1. Being a mother, one of the ultimate expressions of womanhood, can often leave a girl feeling stripped of her femininity. There is something about being covered in spit up and attending to the every need of another human being that makes one feel distinctly gender neutral.... There is something restorative about kissing the boy you love.

2. If you want your husband to act like a man, you need to treat him like a man. Hold the eye rolls.  Women need any number of criteria met to feel loved. Men are far simpler. They need to be fed, they need to be appreciated, and they need to have sex. That is it.

3. You need to have a moment in each day that is just about the two of you. Remember that boy? The one that made your heart thump and hands sweat? The one that called when you hoped he would, that made you run hot and high up to the stars until you thought you would never come down? He is still there. Under the years and bills and worries, that smiling boy is still in love with and needs his smiling girl.

4. Sex relieves stress. I don’t know that this one needs much explanation.

5. It is so much blasted fun.

And here's (some of) the divorce attorney's advice (I left out the last point which I cannot endorse). Joanna Molloy wrote: "10 tips from a world-famous divorce lawyer to save your marriage," but the world-famous lawyer, whose advice is recounted, is Raoul Lionel Felder. This appeared August 9, 2017, in the New York Post; and again, questionable images, so no link:

1. Open your ears.

Take a break from talking about yourself. Ask your spouse how they feel, what happened to them at work that day, what their opinion is on politics, or cars, or food — anything that shows you care about what they have to say. I had one husband who filed for divorce, and on the stand he told the judge, “I love my wife; I just wish she would listen to me.”

The judge then called the wife to the stand and asked her if she still loved her husband. The wife said yes. So judge asked, “Well, would you be willing to start hearing him out? Start really listening?”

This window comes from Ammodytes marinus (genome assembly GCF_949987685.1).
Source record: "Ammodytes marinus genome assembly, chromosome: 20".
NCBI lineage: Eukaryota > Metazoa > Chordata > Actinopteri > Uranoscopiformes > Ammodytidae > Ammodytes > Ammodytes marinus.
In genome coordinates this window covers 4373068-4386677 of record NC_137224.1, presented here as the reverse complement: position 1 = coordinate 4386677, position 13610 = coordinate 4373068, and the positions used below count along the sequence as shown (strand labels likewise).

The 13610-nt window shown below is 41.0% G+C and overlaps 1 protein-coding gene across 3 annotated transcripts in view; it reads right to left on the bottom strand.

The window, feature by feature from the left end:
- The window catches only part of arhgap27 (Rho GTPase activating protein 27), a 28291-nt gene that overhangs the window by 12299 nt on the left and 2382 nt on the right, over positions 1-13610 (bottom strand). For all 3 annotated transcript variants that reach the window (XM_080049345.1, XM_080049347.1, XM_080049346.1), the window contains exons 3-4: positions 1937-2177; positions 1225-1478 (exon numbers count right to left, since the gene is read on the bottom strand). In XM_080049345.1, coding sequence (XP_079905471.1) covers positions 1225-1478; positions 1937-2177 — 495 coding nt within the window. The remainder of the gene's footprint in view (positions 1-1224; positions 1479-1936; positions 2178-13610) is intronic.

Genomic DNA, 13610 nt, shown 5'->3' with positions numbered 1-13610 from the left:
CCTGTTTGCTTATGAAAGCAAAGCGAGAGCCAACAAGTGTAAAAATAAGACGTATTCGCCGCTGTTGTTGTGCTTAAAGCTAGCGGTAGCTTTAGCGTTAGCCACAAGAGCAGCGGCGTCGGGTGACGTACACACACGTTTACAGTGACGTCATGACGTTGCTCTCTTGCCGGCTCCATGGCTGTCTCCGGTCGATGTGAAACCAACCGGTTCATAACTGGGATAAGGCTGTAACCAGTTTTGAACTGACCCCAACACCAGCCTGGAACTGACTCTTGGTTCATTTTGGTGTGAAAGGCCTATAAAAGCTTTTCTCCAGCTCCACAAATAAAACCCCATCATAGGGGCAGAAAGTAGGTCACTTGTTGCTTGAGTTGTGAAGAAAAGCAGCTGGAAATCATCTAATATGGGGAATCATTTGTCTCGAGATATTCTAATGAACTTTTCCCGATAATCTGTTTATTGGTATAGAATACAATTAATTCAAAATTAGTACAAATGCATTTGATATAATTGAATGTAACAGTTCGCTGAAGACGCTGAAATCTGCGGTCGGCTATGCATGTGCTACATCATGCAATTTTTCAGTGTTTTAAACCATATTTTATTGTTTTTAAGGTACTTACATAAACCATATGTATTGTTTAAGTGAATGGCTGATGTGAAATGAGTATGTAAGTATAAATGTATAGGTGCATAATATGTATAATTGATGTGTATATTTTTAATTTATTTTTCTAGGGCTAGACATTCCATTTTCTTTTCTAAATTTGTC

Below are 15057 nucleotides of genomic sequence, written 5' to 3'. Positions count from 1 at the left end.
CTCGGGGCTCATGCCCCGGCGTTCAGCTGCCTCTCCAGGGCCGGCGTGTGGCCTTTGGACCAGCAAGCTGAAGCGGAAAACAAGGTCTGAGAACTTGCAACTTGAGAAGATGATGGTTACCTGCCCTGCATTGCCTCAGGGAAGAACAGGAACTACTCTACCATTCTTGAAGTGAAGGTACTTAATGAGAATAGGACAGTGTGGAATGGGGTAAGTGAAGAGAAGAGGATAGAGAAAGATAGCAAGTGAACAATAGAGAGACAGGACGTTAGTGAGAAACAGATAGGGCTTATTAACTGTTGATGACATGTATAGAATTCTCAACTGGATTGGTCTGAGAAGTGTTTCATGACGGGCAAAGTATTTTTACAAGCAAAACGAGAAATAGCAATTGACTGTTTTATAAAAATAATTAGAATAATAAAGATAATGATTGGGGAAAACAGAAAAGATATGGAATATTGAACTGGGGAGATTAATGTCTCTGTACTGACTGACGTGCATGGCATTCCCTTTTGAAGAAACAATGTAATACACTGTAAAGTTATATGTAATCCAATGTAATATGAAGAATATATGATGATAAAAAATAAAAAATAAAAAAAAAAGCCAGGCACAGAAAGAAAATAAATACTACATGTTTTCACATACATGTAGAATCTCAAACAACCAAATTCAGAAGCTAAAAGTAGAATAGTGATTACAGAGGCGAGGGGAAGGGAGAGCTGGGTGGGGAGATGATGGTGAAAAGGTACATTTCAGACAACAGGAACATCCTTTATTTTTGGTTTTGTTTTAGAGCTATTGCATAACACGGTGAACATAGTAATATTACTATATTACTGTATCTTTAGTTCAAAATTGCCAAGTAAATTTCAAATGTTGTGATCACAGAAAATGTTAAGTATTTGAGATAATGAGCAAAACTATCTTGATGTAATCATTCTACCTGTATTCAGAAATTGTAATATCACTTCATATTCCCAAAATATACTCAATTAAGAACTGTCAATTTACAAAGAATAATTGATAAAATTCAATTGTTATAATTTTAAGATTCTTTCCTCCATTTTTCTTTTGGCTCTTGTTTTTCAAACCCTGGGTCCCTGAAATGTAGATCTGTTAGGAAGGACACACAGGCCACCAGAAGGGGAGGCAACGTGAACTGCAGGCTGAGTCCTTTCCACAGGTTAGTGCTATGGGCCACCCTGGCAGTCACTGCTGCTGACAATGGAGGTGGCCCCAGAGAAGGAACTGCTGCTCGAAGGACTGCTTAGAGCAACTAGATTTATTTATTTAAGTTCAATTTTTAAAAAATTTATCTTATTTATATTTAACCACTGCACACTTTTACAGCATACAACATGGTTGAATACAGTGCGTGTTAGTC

“Yes,” said the wife.

My client dropped the divorce action.

2. Quit streaming adult sites.

 -- I've read in many places that porn figures in a lot of divorces; this is surely confirmation.

3. Match your money attitudes.

-- This is a subject I discuss with every couple I help prepare for marriage.

4. Don't cheat.

5. Allow for changing bodies.
Wedding vows should really include “for fatter, for thinner.” This is a delicate area, but I’ve seen real conflict occur when spouses drift into different fitness levels.

6. Go easy on the plastic surgery.

-- Agreed, but is this really a thing for most people? Or just upper-income folks?

7. Don’t travel under tension.

-- Yes, but...doesn't this miss the point? The issue isn't the being together; it's the tension. By all means, be together!

8. Don’t shop together.

9. Act your age. 

People are living longer, and those little blue pills can make men behave in hurtful ways. 

-- This I did not know.

And the tenth? "Get a pre-nup" -- i.e., a prenuptial agreement. That maybe good advice for divorce, but it's terrible advice for marriage, because it means you are planning to fail. And, just so you know, it most likely renders the marriage invalid.

So what do you think of this advice? With the exceptions noted, I think it's pretty sound.

Here's the way I put it: husbands and wives should never stop courting each other. Treat each other as king and queen.

Your thoughts? Your experiences?

Thursday, August 10, 2017

My letter to the Knights of Columbus about Crux

Last week I wrote about an absurd article in Crux that enthusiastically embraced the falsehood that men can turn themselves into women.